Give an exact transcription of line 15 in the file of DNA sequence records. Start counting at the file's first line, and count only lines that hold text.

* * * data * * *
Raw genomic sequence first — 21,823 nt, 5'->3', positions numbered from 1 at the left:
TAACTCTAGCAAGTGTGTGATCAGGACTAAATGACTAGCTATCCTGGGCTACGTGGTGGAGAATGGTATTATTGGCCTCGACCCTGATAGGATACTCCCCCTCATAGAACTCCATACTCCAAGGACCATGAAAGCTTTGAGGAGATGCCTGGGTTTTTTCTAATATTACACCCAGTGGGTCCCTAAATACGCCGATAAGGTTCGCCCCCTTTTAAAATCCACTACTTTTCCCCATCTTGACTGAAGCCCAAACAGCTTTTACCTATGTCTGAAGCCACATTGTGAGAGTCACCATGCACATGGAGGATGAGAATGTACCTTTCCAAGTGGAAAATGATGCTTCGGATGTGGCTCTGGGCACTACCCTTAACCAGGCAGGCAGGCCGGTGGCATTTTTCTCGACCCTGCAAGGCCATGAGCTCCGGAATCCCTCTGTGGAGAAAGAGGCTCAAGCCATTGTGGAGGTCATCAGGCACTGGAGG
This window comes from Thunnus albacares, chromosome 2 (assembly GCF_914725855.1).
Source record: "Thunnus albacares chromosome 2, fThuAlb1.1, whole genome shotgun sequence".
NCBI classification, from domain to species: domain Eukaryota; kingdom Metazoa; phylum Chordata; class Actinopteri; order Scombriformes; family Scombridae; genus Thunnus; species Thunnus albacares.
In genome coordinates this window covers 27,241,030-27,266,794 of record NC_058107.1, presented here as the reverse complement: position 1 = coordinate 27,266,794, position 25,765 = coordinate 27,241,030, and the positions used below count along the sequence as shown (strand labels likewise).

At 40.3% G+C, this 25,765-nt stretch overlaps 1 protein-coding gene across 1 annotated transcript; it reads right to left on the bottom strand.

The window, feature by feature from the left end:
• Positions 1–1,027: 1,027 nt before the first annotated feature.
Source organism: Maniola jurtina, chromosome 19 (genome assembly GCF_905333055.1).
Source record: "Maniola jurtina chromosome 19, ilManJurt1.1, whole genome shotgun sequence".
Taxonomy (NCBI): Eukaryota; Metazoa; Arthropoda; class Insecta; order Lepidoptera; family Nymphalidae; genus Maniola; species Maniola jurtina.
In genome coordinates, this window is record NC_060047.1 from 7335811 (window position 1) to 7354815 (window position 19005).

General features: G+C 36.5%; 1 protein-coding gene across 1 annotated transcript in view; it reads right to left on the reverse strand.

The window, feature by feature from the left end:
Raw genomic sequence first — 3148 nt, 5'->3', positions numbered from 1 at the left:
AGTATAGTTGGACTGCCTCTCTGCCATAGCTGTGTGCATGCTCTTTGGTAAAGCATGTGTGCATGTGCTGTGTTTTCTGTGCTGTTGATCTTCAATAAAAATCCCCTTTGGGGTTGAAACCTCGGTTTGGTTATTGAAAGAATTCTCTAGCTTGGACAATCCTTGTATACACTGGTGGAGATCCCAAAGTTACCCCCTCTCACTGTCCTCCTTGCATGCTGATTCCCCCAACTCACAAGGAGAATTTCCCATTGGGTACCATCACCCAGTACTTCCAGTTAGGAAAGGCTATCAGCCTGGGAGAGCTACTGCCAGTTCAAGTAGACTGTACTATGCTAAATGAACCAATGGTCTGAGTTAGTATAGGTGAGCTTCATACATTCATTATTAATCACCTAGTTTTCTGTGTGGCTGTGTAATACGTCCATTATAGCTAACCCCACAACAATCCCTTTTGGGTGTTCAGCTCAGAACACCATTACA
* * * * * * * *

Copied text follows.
The window, feature by feature from the left end: